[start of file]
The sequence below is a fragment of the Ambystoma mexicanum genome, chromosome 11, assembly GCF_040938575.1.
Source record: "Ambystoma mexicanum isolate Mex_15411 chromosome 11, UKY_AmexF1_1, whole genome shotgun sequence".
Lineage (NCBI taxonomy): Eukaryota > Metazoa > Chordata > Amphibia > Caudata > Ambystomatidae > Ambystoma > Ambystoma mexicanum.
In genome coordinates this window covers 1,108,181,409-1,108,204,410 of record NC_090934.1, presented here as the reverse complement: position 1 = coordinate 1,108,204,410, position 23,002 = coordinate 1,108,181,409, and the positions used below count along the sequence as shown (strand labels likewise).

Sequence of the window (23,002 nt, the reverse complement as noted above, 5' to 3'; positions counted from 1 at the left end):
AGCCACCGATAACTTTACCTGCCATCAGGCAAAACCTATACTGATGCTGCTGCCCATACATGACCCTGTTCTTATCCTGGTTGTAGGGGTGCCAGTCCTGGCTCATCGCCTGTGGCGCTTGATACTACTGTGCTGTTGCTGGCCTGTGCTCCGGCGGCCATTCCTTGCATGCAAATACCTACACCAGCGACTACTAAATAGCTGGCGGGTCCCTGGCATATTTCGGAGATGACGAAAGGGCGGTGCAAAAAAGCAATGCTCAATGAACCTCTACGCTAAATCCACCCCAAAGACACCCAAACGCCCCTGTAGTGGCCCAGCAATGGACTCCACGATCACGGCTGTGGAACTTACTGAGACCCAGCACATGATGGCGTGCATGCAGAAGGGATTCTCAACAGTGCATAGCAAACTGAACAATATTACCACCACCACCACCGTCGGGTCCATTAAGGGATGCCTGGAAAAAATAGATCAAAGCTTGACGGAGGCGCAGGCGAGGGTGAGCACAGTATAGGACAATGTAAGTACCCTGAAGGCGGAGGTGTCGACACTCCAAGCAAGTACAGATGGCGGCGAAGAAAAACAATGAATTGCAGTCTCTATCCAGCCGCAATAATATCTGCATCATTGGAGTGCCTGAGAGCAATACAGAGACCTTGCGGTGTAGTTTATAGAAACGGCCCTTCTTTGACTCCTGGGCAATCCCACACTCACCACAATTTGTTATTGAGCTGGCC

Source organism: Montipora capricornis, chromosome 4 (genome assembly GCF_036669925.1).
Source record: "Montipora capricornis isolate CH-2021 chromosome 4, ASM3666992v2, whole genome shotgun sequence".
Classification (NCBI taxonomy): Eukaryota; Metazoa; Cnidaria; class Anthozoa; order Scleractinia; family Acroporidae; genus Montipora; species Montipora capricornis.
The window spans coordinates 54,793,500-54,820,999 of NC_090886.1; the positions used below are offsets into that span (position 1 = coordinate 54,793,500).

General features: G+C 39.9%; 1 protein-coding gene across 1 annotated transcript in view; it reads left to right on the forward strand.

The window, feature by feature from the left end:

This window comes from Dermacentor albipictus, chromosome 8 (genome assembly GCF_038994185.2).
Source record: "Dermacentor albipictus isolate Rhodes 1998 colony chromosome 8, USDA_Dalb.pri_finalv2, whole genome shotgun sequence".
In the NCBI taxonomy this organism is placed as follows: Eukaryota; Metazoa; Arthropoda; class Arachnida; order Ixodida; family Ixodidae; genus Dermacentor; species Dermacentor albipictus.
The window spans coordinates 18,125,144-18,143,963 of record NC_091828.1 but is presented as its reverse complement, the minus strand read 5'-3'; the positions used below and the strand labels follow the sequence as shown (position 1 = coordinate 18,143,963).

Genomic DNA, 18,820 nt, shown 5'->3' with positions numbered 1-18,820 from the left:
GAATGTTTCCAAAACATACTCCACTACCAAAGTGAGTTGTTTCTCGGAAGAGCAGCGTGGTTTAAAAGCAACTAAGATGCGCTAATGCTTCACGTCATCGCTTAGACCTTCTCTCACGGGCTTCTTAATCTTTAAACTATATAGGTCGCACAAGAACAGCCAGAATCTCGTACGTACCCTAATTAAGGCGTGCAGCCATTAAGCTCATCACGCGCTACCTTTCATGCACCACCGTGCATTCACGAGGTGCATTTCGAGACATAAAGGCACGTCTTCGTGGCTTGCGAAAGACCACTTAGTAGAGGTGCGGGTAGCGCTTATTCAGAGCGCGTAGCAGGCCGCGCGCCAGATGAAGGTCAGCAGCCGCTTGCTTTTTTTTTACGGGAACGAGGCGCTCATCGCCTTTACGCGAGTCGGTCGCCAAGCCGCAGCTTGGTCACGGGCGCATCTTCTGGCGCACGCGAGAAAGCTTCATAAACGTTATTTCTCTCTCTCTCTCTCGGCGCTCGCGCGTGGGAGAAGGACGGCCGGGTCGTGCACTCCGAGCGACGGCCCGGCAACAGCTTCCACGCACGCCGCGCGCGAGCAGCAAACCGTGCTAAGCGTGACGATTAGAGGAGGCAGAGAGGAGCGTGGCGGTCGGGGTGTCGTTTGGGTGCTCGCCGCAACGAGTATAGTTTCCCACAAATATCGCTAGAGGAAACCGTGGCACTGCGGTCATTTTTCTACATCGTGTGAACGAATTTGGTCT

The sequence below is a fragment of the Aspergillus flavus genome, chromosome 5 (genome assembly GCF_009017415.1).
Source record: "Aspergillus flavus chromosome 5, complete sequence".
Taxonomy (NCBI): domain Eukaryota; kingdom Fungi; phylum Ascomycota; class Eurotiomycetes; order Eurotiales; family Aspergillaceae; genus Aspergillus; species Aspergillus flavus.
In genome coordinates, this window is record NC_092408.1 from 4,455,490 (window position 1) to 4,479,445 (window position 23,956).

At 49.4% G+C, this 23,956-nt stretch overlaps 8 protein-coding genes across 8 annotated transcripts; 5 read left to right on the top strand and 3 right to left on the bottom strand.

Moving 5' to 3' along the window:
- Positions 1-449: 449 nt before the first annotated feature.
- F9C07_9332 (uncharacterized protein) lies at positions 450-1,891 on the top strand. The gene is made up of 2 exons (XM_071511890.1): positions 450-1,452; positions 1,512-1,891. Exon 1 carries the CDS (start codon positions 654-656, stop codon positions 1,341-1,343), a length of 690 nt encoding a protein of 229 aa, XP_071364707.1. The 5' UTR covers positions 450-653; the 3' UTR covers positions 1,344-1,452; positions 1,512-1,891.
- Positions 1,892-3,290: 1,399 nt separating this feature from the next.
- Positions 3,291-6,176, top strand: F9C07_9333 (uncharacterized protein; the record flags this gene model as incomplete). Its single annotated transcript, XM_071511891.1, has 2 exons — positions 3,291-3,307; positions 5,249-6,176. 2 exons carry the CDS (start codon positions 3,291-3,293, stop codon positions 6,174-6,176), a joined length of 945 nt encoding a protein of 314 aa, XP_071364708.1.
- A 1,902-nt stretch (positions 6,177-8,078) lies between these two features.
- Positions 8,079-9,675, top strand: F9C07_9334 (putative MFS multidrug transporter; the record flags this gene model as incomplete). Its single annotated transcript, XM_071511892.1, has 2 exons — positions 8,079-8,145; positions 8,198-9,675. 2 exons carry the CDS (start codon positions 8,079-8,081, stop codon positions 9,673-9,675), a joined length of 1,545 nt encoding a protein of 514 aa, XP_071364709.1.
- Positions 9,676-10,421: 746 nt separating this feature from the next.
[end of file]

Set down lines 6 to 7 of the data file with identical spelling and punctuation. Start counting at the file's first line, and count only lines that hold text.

AGCCACCGATAACTTTACCTGCCATCAGGCAAAACCTATACTGATGCTGCTGCCCATACATGACCCTGTTCTTATCCTGGTTGTAGGGGTGCCAGTCCTGGCTCATCGCCTGTGGCGCTTGATACTACTGTGCTGTTGCTGGCCTGTGCTCCGGCGGCCATTCCTTGCATGCAAATACCTACACCAGCGACTACTAAATAGCTGGCGGGTCCCTGGCATATTTCGGAGATGACGAAAGGGCGGTGCAAAAAAGCAATGCTCAATGAACCTCTACGCTAAATCCACCCCAAAGACACCCAAACGCCCCTGTAGTGGCCCAGCAATGGACTCCACGATCACGGCTGTGGAACTTACTGAGACCCAGCACATGATGGCGTGCATGCAGAAGGGATTCTCAACAGTGCATAGCAAACTGAACAATATTACCACCACCACCACCGTCGGGTCCATTAAGGGATGCCTGGAAAAAATAGATCAAAGCTTGACGGAGGCGCAGGCGAGGGTGAGCACAGTATAGGACAATGTAAGTACCCTGAAGGCGGAGGTGTCGACACTCCAAGCAAGTACAGATGGCGGCGAAGAAAAACAATGAATTGCAGTCTCTATCCAGCCGCAATAATATCTGCATCATTGGAGTGCCTGAGAGCAATACAGAGACCTTGCGGTGTAGTTTATAGAAACGGCCCTTCTTTGACTCCTGGGCAATCCCACACTCACCACAATTTGTTATTGAGCTGGCC

Source organism: Montipora capricornis, chromosome 4 (genome assembly GCF_036669925.1).